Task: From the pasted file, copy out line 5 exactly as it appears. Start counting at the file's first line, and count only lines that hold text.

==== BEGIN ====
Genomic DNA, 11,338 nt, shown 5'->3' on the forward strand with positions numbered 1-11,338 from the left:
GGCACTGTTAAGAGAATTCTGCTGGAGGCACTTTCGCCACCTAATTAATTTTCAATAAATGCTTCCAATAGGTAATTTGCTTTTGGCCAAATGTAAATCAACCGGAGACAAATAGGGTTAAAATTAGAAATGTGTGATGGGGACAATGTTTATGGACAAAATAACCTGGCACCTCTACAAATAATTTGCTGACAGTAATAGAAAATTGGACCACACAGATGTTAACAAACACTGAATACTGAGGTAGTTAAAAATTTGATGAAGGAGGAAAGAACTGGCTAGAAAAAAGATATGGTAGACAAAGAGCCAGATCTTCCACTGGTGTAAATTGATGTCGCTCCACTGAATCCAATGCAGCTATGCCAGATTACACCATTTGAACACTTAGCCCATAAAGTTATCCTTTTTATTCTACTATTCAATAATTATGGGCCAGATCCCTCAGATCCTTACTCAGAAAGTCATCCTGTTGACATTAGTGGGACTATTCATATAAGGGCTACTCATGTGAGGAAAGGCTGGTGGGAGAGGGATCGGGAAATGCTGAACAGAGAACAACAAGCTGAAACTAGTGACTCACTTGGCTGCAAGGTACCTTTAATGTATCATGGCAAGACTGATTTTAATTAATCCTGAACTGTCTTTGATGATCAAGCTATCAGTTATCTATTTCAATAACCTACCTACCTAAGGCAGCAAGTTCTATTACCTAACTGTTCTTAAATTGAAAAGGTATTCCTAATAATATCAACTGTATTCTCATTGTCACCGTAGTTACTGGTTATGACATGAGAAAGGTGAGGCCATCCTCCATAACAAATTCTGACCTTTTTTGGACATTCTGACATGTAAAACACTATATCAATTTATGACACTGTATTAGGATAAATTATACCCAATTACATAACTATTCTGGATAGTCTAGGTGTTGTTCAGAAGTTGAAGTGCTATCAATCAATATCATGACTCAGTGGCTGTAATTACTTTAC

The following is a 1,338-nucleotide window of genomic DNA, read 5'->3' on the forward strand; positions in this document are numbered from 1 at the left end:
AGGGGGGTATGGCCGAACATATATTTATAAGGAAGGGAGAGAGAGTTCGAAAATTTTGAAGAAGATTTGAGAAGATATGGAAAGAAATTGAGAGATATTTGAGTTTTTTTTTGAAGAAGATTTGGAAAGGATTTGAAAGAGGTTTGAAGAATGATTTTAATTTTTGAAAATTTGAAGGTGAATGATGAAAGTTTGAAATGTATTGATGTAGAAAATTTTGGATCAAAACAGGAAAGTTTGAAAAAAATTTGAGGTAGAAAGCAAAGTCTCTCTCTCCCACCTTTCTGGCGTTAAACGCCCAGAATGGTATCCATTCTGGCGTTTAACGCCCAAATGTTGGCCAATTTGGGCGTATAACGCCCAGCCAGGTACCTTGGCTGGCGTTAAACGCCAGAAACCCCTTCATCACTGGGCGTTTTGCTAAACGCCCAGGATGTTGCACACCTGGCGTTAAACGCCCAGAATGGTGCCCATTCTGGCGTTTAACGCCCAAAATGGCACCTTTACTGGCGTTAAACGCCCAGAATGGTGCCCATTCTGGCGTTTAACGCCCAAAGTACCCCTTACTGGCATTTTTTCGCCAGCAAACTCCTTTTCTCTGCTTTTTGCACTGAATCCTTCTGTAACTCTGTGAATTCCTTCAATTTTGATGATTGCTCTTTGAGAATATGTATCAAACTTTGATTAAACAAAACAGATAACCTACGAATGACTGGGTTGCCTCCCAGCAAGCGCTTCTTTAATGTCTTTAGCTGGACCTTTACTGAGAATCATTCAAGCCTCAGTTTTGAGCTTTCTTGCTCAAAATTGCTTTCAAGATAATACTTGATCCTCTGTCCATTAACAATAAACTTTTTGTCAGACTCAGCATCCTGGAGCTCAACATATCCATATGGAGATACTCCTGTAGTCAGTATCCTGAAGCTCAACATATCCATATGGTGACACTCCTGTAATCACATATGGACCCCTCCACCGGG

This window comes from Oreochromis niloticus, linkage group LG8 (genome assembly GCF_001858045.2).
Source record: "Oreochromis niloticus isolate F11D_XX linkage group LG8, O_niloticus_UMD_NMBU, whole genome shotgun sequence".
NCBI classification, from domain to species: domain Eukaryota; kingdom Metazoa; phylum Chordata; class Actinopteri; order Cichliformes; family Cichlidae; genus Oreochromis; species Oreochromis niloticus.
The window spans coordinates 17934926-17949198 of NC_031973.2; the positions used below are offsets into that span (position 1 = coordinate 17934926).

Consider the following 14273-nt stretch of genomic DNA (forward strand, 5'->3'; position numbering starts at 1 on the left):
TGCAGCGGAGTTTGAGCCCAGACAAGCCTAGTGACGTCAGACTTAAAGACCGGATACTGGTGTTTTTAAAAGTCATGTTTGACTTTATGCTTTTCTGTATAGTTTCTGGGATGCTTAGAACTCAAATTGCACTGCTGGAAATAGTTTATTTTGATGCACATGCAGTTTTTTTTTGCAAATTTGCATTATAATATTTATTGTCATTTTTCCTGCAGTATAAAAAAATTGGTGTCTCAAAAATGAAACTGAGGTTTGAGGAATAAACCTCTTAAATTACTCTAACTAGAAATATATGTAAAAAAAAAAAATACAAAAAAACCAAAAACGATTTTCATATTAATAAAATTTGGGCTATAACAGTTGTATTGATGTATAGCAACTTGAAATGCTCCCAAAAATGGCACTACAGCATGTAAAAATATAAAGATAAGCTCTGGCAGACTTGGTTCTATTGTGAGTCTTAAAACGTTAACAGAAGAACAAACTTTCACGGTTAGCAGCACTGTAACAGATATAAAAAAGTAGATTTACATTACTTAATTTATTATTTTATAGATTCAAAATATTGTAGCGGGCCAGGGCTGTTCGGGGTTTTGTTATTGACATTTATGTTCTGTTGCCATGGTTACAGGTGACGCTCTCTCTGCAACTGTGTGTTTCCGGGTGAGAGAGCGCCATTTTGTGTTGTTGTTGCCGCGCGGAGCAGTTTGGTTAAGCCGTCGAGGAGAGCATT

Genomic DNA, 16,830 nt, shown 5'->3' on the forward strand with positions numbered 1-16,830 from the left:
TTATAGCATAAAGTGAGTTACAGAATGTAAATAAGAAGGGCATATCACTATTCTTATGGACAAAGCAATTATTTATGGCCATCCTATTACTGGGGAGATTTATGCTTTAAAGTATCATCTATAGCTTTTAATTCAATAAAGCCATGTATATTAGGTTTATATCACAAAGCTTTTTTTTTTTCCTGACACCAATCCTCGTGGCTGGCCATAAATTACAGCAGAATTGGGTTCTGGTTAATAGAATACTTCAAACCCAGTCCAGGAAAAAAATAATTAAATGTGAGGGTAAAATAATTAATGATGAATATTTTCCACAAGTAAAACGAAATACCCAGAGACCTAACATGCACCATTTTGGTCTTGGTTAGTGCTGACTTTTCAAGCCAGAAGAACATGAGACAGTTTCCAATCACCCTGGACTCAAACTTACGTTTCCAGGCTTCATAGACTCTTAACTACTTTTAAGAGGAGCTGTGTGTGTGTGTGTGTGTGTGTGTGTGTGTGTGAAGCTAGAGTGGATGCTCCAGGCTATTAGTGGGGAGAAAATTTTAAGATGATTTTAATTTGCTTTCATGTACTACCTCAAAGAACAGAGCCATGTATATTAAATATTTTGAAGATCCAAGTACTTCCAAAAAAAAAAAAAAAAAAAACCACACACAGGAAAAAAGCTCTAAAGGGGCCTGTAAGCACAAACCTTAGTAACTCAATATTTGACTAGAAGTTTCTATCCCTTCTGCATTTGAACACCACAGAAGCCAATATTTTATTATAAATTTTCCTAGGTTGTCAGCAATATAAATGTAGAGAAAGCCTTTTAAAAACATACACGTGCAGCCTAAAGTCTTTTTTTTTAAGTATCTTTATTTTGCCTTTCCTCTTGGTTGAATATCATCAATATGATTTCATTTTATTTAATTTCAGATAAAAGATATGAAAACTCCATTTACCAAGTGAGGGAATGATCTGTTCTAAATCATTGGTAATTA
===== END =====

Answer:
This window comes from Oreochromis niloticus, linkage group LG8 (genome assembly GCF_001858045.2).